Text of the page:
Global Leadership Summit 2017 – Q&A with Maya Nylund
This year’s Global Leadership Summit was held in Milan, Italy and with the topic on “The Future of Food.”
During the summit, students had to examine what food means to cultures around the world as they explored cities across Europe. Together with other students, they gained a deeper understanding of food’s ability to link us to our past and present, and learn about our role in the future of food. Hear what one of our EF Academy student participants, Maya Nylund, had to say about this experience:
First name: Maya
Last name: Nylund
Home country: USA
Favorite club/activity: Drama Club
Favorite subject: English
Special accomplishment: Being published in the Huffington Post
Tell me about the Global Leadership Summit…
The Global Leadership Summit is a thematic workshop in which accomplished individuals host speeches and hold workshops with the students in attendance. Students are also taught “design thinking”, a mode of invention which while implemented in the Summit’s structure leads to quick prototyping of products and ideas relevant to the Summit’s theme. This summer’s summit was held in Milan, and concerned “The Future of Food.”
Why were you interested in taking part in the GLS?
I was interested in taking part in the GLS to be able to learn from the wisdom of some truly successful people.
What experiences did you gain at the GLS in Italy?
I was lucky enough to meet some very interesting, inspired high school students from around the world, and to gain some very eye-opening insight from keynote speakers Raj Patel, Anthony Bourdain and Stephen Ritz, as well as Val Weisler, who held one of the leadership workshops.
What was your favorite part of the summit?
I really enjoyed hearing from Raj Patel, as his speech made me realize the endless intersectionality of food- he managed to connect it to everything from women’s rights to the racial politics of convenience stores in Britain.
What was the most inspiring part of the summit?
The most inspiring part of the summit was hearing from Val, who founded her anti-bullying initiative, the Validation Project, when she was just 14. She is currently 19, and her project has touched the lives of kids as far from her home as Peru. It was refreshing to hear from someone so young and so empowered.
Who was your favorite speaker? Why?
As I noted before, I really loved haring from Raj Patel!
What workshop(s) did you attend and what was the most interesting thing/skill you learned?
I attended Val’s workshop, Raj Patel’s workshop, Anthony Bourdain’s workshop and Stephen Ritz’s workshop. The most practical skill I learned was how to use technology to grow food anywhere, as Stephen Ritz demonstrated with his use of a vertical garden.
What did it mean to you to be part of the conference?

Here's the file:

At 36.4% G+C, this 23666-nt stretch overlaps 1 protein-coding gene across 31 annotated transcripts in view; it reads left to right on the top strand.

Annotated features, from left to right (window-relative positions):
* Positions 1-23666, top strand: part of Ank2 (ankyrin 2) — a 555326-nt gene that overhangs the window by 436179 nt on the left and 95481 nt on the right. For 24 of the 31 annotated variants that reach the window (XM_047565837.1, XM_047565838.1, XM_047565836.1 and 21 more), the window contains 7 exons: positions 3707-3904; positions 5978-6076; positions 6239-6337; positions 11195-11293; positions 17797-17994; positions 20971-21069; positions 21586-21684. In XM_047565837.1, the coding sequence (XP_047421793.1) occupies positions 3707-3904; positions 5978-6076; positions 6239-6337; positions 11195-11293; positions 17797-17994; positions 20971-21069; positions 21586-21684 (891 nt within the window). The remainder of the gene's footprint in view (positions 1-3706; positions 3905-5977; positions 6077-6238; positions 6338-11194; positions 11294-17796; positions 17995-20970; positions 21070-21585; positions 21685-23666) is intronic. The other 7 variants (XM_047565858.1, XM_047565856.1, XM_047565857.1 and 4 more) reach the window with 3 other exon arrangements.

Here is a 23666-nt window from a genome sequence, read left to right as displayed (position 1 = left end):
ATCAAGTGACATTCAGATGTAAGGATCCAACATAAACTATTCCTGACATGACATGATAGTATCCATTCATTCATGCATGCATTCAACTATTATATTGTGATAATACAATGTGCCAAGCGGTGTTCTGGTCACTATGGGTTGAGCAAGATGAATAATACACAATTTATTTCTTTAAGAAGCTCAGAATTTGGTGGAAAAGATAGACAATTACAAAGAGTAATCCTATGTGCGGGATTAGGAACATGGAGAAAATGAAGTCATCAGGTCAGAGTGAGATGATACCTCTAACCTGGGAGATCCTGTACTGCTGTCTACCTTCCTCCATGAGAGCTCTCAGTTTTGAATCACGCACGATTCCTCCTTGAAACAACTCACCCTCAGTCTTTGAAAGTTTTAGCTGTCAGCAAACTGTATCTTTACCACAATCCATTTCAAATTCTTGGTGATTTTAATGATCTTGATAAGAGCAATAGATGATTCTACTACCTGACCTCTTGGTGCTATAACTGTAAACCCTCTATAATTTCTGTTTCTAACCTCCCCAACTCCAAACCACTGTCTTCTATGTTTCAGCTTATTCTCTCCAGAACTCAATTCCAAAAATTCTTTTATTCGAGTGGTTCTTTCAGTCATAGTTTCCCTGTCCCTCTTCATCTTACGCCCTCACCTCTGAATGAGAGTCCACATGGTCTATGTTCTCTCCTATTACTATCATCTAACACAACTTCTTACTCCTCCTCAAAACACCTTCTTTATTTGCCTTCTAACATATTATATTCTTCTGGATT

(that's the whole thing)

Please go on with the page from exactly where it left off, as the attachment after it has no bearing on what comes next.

Being a part of the conference meant a chance to learn more about a topic that effects my life daily, but to which I rarely afford much thought.
What problem did you and your group solve, and how did you come up with the solution?
My group solved the problem of a Floridian high-schooler who witnessed kids from food impoverished family refusing much-needed food at lunch due to it’s poor quality. Our solution was a community garden which fed into a student-led restaurant, an idea which drew great inspiration from Stephen Ritz.
Tell me about your impressions of Italy…
I have been to Italy before, on a trip to Rome, and I was struck by how different the ambiance of Milan was to it. It reminded me significantly more of Northern European cultures, which makes sense due to it’s relative closeness.
What did you bring home with you? (friendships, new knowledge, leadership skills, etc.)
I brought home friendships with kids from Philadelphia, Spain, Norway and Texas, a sense of responsibility regarding food-related issues and a nasty case of jet lag.
How will you use what you learned at the summit to make changes in your community at EF Academy or in your home country?
I now intended to start growing a small bean garden at home, and will examine the practices of my school regarding food sourcing and waste in the coming academic year.
What advice do you have for the students who will be attending the summit in the future?
Make those scary introductions, listen far more than you speak, and have fun! The summit is an extraordinary experience for all those who allow it to be one.
Why do you think this summit is important for students your age?
I think this summit is important for students my age because it provides the sort of vastly applicable, skill-based teaching that schools fail to give in the face of testing, grading and standardization. The summit makes accessible the tools and stories to help students my age on their way to personal growth and achievement.
Did the summit have any influence on your goals or plans for university/career?
Not necessarily my plans for college or with jobs, but I hope to actively become more involved in the way in which I institutions I associate myself with handle food.